Arsenic Defined

Arsenic. Whatever arsenic calls to mind, one thing is certain: It’s become synonymous with poison. Science supports that arsenic is “bad.” Classified as a human carcinogen by the EPA, it’s associated with lung, skin, bladder and liver cancers, among other health issues.  Still, what’s compelling—and a mistake to ignore—is that a growing body of research shows that arsenic, at least at some dosage level, may be essential to life. How can a notorious poison possibly be good for us?

Arsenic defined

Arsenic is a common element that’s found almost everywhere. Some is naturally occurring and harmless; you‘ll find it in rocks and soil, water, air, and in plants and animals. Other arsenic compounds are man-made and toxic; they end up in the environment from industries such as mining and agriculture, where it’s used as a pesticide.

Classified as something between a metal and a nonmetal, arsenic is referred to as a metalloid or semi-metal. Other metalloids include boron and silicon, both of which play a significant role in human nutrition. Arsenic also falls into the category of “ultratrace element,” a term used to describe minerals that are found in the diet in extremely small quantities. It’s worth noting that two other infamous “heavy metals,” lead and cadmium are also considered ultratrace elements.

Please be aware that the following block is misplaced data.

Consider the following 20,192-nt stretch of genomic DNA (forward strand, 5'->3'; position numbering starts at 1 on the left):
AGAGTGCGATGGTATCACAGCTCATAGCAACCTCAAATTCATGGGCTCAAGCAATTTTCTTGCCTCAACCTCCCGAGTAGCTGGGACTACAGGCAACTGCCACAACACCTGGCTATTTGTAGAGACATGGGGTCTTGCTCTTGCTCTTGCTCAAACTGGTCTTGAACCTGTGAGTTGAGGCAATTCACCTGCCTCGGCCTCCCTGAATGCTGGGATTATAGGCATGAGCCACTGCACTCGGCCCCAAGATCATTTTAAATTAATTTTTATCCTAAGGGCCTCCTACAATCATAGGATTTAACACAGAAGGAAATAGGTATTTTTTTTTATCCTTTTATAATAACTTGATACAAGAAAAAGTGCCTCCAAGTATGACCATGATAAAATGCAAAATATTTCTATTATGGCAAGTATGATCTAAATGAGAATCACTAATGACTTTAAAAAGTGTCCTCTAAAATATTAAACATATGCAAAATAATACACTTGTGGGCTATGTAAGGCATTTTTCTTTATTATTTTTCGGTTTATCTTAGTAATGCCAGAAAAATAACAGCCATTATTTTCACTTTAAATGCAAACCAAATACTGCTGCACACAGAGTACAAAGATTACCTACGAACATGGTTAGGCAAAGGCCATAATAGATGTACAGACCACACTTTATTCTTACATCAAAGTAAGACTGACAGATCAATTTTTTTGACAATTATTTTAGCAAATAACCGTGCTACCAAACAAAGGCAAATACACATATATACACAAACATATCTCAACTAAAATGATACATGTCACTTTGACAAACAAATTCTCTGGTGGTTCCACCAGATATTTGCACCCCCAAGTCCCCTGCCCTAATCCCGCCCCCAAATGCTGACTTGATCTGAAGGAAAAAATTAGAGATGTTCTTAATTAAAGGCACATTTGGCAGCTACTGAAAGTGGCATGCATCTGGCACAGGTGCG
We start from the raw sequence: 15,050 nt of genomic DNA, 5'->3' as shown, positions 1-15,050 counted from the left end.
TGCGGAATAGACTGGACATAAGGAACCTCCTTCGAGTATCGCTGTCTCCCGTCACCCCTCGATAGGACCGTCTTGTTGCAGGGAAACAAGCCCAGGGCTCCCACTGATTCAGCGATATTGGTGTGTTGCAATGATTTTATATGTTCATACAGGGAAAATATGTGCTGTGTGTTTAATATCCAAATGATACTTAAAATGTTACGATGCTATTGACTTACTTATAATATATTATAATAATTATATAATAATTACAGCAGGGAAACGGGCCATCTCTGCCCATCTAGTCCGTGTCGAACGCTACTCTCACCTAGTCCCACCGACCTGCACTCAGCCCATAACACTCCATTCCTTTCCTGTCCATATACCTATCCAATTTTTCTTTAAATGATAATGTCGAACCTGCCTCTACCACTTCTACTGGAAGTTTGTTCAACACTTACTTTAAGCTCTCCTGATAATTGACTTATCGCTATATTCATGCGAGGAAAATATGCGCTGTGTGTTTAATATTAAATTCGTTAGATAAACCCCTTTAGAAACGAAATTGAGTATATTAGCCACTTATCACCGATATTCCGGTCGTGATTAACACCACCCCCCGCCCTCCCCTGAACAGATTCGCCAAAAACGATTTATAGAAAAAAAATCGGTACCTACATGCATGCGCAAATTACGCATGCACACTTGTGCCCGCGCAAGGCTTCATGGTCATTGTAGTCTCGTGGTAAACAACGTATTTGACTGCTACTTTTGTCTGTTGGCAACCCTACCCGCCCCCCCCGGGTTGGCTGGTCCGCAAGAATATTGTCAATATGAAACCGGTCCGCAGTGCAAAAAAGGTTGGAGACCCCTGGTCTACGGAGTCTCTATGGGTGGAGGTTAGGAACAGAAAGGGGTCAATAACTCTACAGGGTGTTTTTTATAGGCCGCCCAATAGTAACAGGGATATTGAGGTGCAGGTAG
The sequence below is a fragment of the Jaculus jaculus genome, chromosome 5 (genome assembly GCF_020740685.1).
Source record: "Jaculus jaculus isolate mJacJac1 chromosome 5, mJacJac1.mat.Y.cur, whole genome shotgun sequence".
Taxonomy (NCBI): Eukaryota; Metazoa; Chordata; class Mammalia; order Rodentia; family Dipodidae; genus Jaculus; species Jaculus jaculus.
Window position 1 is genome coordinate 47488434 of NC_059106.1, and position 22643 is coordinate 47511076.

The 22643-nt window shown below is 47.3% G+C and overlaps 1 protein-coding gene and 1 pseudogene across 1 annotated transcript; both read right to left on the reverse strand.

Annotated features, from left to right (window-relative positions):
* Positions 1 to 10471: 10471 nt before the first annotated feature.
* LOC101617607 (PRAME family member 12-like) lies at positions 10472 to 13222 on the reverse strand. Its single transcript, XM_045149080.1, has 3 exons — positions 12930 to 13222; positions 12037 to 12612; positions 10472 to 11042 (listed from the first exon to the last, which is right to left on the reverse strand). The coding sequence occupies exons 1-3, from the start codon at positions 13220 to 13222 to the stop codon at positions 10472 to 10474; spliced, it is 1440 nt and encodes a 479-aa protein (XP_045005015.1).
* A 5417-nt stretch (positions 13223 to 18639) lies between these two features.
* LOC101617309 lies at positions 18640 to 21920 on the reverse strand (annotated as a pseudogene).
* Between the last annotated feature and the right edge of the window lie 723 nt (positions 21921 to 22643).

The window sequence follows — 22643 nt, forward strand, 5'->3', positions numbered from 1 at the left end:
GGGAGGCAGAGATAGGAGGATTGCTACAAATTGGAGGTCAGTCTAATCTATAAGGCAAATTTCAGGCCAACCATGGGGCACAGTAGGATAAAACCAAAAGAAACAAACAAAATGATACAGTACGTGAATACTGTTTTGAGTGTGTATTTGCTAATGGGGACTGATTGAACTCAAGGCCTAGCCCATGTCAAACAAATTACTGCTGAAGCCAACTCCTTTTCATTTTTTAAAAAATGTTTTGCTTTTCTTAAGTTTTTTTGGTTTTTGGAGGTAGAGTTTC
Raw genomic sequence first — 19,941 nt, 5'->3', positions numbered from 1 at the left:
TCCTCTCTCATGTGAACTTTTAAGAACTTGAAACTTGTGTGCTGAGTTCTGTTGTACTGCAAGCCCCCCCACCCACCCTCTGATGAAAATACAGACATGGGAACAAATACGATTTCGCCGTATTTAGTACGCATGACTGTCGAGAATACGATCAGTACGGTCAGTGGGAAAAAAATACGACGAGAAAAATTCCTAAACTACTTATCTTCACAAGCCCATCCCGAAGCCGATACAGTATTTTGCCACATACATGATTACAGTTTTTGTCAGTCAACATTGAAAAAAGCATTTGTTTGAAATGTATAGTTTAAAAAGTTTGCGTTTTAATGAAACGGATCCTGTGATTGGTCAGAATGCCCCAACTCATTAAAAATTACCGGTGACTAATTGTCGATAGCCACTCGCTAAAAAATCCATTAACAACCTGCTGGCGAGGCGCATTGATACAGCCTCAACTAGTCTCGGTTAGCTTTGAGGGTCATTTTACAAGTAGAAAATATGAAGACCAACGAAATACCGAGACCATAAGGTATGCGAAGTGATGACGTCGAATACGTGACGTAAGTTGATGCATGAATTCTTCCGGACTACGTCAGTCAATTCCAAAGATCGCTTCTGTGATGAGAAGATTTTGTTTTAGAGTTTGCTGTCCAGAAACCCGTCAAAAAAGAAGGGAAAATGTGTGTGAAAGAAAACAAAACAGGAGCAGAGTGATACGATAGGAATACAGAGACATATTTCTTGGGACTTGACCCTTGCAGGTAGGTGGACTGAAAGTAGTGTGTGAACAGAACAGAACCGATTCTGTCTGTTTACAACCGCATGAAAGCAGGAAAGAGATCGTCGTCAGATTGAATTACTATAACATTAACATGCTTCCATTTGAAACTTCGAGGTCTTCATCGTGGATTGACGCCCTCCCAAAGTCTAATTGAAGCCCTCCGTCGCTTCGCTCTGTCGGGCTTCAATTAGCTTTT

From a biological and toxicological perspective, there are three major groups of arsenic compounds:

·         Inorganic arsenic compounds.

·         Organic arsenic compounds.

·         Arsine gas.

Organic “natural” arsenic, found in some foods, such as fish and shellfish, lacks toxicity while inorganic “man-made” arsenic, typically found in industry, building products, and in arsenic-contaminated water has been linked to cancer and chromosome mutations within cells. Arsine gas, which forms when arsenic comes into contact with an acid, is extremely toxic in humans.